9. What’s mine is yours.
In the grand scheme, yes. But if we’re letting folks walk all over us in the name of being spiritual, it’s time to learn to set boundaries . Being generous from a place of overflow is divine; being generous from the need to be liked is not. I once lent someone $5,000, though a little voice said not to, because I wanted to be liked. After paying a small portion back, she left town and never paid back the rest, even after getting a large settlement from her former job. I learned a good lesson: to listen to that little voice instead of my need to be liked.

10. Kill your ego.
For all my driven perfectionists (oh hey, tribe!), don’t punish yourself when your ego or shadow shows up. Don’t wield insight like a two-by-four toward yourself or anyone else. Freedom and awakening happen gradually, and we are already perfect in our own perfection. When we notice the next thing in an endless series of f*cked up things about ourselves, let’s welcome it and ask it what it wants, what fear it has at its core. Let’s celebrate that we now have more freedom to make conscious choices and be less of an *sshole, which is more than enough.

I hope you can grow from these 10 Tips, and always strive to do your best. And remember, perfection is a frame of mind.

In health and love,

Diana

Raw Dairy-Free Pumpkin Cheesecake

One bite of this special dessert and you’ll say, “No way is this dairy free! No way is this free of processed sugar and gluten and wheat! And it’s good for me?” Yes, it is! It’s full of “good” fats that can actually lower your cholesterol and help your body burn fat. (Check out “Everything You Need to Know About Coconut Oil” for more information.) Plus you’re getting all the nutrients of raw pumpkin, raw nuts, and carrot juice. It’s a super-delicious super-dessert!

Pumpkin Cheesecake
Pumpkin Cheesecake

Crust
Ingredients
3 cups raw pecans
3 dates
1/4 teaspoon sea salt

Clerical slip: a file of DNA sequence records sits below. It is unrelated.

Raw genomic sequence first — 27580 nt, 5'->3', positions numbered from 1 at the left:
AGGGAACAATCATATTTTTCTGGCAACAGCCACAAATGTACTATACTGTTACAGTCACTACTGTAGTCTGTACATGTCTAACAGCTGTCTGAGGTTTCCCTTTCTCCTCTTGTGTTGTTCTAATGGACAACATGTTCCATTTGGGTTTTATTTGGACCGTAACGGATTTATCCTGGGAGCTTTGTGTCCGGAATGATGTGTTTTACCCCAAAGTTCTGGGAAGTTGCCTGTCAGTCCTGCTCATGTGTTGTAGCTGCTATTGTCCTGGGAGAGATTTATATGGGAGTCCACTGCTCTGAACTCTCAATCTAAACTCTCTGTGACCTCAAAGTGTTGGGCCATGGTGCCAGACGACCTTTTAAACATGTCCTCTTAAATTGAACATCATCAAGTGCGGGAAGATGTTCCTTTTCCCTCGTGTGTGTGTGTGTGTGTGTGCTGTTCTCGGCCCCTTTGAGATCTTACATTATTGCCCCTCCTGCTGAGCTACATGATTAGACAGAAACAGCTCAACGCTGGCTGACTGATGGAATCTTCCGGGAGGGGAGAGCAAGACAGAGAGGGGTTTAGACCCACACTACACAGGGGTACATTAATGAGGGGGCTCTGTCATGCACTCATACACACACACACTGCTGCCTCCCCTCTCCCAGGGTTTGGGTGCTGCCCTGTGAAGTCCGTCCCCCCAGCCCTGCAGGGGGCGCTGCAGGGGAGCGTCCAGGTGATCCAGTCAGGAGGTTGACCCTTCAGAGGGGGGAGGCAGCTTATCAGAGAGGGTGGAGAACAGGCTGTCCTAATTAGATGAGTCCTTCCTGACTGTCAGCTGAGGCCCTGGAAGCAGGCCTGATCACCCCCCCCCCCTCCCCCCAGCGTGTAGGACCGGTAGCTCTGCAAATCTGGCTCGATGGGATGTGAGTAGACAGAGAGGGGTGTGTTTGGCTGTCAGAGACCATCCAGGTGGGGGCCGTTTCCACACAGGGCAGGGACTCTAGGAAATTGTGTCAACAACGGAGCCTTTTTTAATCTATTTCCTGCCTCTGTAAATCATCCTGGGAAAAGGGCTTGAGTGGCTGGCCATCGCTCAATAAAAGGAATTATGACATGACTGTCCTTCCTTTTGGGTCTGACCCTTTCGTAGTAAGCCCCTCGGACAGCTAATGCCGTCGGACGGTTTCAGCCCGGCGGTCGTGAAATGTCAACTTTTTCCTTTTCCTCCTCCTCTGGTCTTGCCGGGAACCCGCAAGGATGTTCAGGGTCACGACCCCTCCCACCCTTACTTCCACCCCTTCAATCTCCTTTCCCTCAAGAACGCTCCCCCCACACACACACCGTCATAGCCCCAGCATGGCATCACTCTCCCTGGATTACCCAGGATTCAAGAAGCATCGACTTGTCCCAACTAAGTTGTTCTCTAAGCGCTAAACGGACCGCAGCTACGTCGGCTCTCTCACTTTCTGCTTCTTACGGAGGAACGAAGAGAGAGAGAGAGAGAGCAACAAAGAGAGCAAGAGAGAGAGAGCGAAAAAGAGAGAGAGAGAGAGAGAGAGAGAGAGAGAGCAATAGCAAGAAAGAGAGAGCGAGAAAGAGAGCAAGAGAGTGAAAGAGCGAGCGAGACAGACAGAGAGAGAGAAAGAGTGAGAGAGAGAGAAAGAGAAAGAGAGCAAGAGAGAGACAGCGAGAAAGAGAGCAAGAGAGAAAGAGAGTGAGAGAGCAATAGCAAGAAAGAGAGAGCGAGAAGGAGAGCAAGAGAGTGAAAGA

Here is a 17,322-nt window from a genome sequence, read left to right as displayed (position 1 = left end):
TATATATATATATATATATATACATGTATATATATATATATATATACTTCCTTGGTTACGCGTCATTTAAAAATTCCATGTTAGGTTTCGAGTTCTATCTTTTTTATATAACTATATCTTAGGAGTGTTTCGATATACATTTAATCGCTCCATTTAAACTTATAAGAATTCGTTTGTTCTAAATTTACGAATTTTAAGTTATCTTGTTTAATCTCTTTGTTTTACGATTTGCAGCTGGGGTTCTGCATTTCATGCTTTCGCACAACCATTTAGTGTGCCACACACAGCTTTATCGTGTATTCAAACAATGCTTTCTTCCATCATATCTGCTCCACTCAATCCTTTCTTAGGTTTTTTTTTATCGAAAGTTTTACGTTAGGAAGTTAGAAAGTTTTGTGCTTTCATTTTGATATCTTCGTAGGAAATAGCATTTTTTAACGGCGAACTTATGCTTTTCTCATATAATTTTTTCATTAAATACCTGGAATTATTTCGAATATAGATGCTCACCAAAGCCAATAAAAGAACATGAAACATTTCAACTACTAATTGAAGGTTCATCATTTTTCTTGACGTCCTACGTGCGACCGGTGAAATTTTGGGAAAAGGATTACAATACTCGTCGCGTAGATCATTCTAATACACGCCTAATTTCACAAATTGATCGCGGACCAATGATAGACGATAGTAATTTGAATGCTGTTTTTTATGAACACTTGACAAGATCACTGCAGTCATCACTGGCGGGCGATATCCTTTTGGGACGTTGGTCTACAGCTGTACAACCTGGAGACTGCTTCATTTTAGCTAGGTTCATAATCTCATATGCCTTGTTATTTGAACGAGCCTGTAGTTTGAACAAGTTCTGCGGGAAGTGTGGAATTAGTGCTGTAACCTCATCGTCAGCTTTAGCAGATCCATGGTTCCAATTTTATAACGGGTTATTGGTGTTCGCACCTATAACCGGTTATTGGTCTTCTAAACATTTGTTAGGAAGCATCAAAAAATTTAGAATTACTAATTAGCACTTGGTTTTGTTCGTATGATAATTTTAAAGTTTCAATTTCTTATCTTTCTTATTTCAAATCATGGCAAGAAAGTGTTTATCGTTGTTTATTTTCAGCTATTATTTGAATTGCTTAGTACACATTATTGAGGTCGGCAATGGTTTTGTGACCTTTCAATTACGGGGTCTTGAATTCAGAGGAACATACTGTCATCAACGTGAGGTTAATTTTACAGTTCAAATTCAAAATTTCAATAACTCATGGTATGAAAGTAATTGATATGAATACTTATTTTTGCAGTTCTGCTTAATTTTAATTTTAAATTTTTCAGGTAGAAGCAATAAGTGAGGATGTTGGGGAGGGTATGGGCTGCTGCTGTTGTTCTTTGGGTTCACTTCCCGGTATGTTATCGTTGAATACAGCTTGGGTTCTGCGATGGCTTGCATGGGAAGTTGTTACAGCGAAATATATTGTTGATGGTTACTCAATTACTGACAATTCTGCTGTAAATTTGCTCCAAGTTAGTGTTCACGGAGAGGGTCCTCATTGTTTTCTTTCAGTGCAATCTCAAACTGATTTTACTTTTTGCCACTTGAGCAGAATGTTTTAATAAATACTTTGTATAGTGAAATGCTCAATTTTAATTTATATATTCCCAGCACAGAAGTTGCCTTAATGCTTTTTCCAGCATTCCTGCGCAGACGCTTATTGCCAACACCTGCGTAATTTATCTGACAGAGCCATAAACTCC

Directions
Process all ingredients until they start to stick together. Pour ingredients into a 10-inch non-stick springform pan. Spread evenly and press down slightly with hand until gently packed.
Pumpkin filling
Ingredients
3 cups raw cashews, soaked for 1–2 hours, drained, and rinsed
2 cups pumpkin, cubed
1½ cups carrot juice
½ cup lemon juice, freshly squeezed
1 cup agave nectar
1 cup coconut oil, melted in hot bath
1 teaspoon cinnamon, ground
1 teaspoon vanilla extract
1½ teaspoon nutmeg
¾ teaspoon sea salt
Directions
Blend all ingredients in high-speed blender until smooth and creamy. Pour mixture into pan on top of crust. Using spatula gently spread toward edges of pan until even. Place in freezer while making next layer or for 1–2 hours.
Coconut topping
Ingredients
1 cup raw cashews, soaked
1½ cups coconut milk (1 young coconut)
¼ cup agave nectar
1 teaspoon vanilla extract
1½ tablespoons lecithin
¼ cup coconut oil, melted
Pinch sea salt
Directions Blend all ingredients in high-speed blender until light and fluffy. Carefully spread on top of cheesecake filling. This should be at the very top of the pan. Place in refrigerator for 4–6 hours until completely set. Use thin knife to scrape around edges of pan before removing cake from pan. Cut into slices and enjoy!

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Why I am not a Vegan